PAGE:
It is important that we “see”, if only with the “eye of the heart” (Eph. 1.18), what our lives might look like as the Lord begins to bring His promises to fruition in us. Everyone lives this way. We all envision what our futures are going to be like – where we’ll live, what kind of work we’ll do, our family lives and possessions, what our retirement will look like, and so on. But these “visions” derive from promises embedded in our backgrounds, upbringing, training, likes and dislikes, and so forth.
What would it be like to envision a future in which all the promises of God, which are becoming increasingly clear in your understanding, were coming to ever greater fullness in your daily experience? This is a discipline in which Christians need much more exercise, and which is crucial for laying hold on the promises of God.
Dismiss all obstacles (v. 19). Abraham’s greatest obstacle was his failed past attempts to have a child with Sarah. That, combined with their old age and deteriorating vigor, might have discouraged him from taking the necessary steps for Sarah to conceive a child.
But he did not allow himself to be deterred by his experience or his failings. He went into Sarah, setting all the obstacles of failure and unlikelihood behind him, to take the next step toward the realization of what God had promised.
This step of faith – the next step, every day, always toward the vision of the promises and in the power of God’s Word and Spirit – is the crucial point in the process. For unless we are willing to move toward that which we envision, consistently, albeit in small steps, even unlikely steps, we will not be showing faith in God or confidence in His Word.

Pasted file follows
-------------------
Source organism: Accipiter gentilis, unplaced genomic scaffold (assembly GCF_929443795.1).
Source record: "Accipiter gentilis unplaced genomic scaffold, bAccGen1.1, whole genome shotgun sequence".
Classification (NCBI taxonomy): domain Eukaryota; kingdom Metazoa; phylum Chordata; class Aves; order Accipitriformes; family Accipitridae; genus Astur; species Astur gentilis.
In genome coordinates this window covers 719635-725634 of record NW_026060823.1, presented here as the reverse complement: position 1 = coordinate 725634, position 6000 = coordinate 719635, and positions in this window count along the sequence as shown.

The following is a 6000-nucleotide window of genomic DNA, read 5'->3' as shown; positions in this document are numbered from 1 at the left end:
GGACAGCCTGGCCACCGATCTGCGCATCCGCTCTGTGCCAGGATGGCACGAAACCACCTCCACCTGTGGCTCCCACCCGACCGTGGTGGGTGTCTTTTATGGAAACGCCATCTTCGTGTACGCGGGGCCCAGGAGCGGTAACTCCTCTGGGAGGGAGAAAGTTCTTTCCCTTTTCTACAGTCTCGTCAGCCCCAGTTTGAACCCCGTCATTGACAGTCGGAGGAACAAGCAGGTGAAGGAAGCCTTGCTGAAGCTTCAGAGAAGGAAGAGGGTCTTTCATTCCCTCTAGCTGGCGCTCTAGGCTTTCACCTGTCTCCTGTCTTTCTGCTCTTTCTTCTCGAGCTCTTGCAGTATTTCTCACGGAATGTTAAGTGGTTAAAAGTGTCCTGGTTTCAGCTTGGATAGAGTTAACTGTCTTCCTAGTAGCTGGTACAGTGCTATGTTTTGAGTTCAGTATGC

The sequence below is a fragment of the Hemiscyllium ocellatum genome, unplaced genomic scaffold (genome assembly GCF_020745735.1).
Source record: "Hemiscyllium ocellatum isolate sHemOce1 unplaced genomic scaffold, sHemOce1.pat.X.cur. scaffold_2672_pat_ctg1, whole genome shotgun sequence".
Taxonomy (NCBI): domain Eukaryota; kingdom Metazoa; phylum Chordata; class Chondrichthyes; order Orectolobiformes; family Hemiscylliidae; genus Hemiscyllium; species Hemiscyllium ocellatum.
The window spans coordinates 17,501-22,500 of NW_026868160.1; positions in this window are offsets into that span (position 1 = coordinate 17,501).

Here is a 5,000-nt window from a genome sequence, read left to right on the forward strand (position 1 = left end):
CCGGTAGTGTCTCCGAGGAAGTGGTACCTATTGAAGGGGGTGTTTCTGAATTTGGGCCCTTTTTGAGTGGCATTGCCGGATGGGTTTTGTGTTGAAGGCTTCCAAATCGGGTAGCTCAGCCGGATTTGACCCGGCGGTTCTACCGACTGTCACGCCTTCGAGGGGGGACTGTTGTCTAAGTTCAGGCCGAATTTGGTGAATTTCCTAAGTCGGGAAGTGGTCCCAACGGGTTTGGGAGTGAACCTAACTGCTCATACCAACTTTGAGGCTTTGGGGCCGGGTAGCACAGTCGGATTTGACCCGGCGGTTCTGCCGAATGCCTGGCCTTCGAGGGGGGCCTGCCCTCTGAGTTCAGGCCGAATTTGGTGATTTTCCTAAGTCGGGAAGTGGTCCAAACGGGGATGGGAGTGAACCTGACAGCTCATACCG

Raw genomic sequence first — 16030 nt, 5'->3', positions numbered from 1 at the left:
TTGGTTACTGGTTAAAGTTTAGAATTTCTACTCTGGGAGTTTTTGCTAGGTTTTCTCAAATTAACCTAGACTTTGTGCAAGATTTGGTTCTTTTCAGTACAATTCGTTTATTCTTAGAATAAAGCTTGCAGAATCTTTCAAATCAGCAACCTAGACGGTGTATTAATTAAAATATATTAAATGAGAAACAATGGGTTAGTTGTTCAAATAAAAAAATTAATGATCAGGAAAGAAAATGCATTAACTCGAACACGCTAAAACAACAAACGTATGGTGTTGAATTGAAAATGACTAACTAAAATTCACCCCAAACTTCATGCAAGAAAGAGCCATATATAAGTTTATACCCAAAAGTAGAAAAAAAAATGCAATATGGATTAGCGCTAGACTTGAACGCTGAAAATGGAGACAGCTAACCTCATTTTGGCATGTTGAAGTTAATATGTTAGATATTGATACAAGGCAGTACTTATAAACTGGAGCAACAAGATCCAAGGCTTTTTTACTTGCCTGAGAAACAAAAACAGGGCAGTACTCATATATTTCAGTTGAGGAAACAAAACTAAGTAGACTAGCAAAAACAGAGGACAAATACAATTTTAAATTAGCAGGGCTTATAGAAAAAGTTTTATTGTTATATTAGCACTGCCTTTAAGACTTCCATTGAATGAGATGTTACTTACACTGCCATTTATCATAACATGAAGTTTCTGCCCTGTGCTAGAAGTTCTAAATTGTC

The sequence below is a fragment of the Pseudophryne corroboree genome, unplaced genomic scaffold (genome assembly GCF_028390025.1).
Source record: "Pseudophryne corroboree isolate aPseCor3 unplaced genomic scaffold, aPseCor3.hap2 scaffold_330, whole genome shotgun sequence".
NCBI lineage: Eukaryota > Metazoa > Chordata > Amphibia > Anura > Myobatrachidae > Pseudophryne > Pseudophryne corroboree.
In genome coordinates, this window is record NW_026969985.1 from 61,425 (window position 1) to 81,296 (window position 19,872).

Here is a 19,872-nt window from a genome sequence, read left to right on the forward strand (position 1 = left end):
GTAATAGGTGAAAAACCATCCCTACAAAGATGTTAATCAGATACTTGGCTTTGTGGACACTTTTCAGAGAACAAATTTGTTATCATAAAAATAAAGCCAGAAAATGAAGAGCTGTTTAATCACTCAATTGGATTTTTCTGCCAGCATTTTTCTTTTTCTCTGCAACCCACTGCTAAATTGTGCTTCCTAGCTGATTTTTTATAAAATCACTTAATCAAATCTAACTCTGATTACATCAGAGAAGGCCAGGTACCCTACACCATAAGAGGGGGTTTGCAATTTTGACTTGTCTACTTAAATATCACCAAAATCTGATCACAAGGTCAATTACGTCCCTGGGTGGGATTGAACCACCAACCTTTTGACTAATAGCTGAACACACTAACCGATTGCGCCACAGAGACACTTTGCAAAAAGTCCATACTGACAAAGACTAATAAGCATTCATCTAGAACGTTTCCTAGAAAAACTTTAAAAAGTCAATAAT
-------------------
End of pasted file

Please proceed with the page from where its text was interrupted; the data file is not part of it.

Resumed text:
Give glory to God (v. 21). Giving glory to God means worshiping Him with gratitude and expectation, talking about Him and boasting in His promises, explaining to others what God has said and how you are preparing to lay hold on what He has promised.
We don’t boast about ourselves or seek honor for ourselves in this. Rather, we want to glorify God in advance of His blessing us, for this is an act of faith and trust, which always finds a favorable place with God (Heb. 11.6).
If we can boast and thank and praise Him before He brings the promises to fruition for us, imagine how much more we – and those to whom we’ve boasted of Him – will be able to glorify Him when the promises begin to be ours with greater power and reality.
Do what you need to do (v. 22). If this process were the label on a bottle of shampoo, it would end with the word, “Repeat.” Abraham’s faith came to expression in works directed toward realizing the promises of God, directed, that is, toward knowing God and becoming immersed in His presence, glory, and rule. This process of laying hold on the promises of God is a perpetual one. It must be renewed, repeated, and advanced every day, in every situation of our lives. Each day of our lives finds us repeating the same rituals and routines we went through the day before – getting ready for the day, taking meals, going to work, and all the rest. When our journey toward the Kingdom along the pathway of God’s promises becomes an integrating force amid all our daily routines, then we will begin to realize more of the Kingdom we earnestly seek.
The way to the Kingdom of God is marked out by the promises of God. We journey along that way, following the example of Abraham, each day of our lives.
For a fuller treatment of this theme, order a copy of T. M.’s book, I Will Be Your God, from our online store.
For more insight to the character of the Kingdom of God and its impact on our lives, enroll in the course, PT 1 Spiritual Maturity 1: Revival. This free online course will help you to realize more of the presence and power of the Kingdom of God in your everyday life.